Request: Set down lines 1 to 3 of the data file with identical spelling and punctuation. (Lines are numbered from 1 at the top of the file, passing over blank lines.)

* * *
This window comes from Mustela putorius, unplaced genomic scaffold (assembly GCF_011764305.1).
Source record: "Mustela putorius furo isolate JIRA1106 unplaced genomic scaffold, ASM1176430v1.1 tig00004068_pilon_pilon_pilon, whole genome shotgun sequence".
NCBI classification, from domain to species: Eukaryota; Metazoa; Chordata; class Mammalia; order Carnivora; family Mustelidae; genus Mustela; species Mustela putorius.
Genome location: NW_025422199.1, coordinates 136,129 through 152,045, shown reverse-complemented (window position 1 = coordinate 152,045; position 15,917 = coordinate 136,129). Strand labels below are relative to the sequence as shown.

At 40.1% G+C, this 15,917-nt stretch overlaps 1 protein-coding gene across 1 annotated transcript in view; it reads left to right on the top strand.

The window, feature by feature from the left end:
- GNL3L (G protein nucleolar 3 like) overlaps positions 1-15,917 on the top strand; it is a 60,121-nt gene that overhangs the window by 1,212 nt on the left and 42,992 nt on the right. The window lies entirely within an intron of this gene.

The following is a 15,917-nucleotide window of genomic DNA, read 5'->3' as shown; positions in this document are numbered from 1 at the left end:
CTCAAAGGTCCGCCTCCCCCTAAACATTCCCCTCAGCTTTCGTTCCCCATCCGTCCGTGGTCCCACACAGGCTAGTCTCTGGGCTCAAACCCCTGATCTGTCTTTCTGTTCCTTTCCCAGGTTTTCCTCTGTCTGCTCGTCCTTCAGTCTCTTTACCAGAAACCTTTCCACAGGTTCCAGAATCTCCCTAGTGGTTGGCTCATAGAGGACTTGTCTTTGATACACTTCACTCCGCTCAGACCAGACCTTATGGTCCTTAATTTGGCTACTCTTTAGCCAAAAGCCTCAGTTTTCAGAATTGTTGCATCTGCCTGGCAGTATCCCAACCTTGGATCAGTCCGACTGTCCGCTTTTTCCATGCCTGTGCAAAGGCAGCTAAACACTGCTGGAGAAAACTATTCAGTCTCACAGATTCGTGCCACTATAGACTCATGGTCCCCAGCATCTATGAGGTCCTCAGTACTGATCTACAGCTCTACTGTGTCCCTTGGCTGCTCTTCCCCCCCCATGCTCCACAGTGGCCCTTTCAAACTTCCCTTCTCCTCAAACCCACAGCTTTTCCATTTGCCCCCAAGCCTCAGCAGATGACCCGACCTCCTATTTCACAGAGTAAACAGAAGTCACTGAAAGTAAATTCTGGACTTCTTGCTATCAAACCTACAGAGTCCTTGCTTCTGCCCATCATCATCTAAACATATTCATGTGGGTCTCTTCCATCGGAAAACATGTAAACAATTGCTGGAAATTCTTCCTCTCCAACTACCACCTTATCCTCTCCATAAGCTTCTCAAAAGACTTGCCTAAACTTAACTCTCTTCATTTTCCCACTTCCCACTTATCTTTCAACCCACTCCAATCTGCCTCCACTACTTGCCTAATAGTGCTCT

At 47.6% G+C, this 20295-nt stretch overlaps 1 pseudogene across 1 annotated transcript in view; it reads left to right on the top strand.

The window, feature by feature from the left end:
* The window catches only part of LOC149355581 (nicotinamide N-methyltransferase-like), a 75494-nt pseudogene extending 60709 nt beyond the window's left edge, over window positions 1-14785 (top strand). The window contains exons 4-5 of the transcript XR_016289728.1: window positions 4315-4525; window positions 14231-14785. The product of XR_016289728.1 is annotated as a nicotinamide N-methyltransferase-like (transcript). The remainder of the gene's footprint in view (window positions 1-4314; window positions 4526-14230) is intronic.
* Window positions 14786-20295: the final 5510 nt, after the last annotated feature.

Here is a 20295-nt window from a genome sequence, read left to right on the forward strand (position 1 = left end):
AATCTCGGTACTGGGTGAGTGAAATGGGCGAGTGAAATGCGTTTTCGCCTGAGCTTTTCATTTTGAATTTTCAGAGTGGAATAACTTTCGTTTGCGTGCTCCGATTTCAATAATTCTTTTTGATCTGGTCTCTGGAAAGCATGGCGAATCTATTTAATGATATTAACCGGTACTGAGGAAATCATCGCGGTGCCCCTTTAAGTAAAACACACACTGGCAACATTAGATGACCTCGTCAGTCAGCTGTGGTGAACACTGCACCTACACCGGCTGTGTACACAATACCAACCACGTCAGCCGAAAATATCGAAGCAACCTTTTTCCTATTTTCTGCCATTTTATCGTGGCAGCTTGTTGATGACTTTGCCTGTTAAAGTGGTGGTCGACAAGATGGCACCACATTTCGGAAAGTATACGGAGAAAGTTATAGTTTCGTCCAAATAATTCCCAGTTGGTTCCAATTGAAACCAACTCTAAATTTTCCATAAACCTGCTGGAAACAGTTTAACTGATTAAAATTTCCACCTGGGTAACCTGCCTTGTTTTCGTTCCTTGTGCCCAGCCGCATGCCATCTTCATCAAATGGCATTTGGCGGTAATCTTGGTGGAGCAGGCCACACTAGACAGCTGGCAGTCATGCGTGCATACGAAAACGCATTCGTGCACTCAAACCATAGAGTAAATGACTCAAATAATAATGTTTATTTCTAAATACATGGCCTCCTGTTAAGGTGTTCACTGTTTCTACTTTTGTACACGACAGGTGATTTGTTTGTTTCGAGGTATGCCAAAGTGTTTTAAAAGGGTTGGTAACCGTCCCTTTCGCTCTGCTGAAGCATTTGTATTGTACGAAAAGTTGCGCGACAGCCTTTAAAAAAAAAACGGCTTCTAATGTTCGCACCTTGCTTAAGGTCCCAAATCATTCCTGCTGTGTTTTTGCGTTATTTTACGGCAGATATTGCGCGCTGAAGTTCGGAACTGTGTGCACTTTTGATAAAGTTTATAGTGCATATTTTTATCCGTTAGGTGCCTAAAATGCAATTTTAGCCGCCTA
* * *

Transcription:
This window comes from Mustela putorius, unplaced genomic scaffold (assembly GCF_011764305.1).
Source record: "Mustela putorius furo isolate JIRA1106 unplaced genomic scaffold, ASM1176430v1.1 tig00004068_pilon_pilon_pilon, whole genome shotgun sequence".
NCBI classification, from domain to species: Eukaryota; Metazoa; Chordata; class Mammalia; order Carnivora; family Mustelidae; genus Mustela; species Mustela putorius.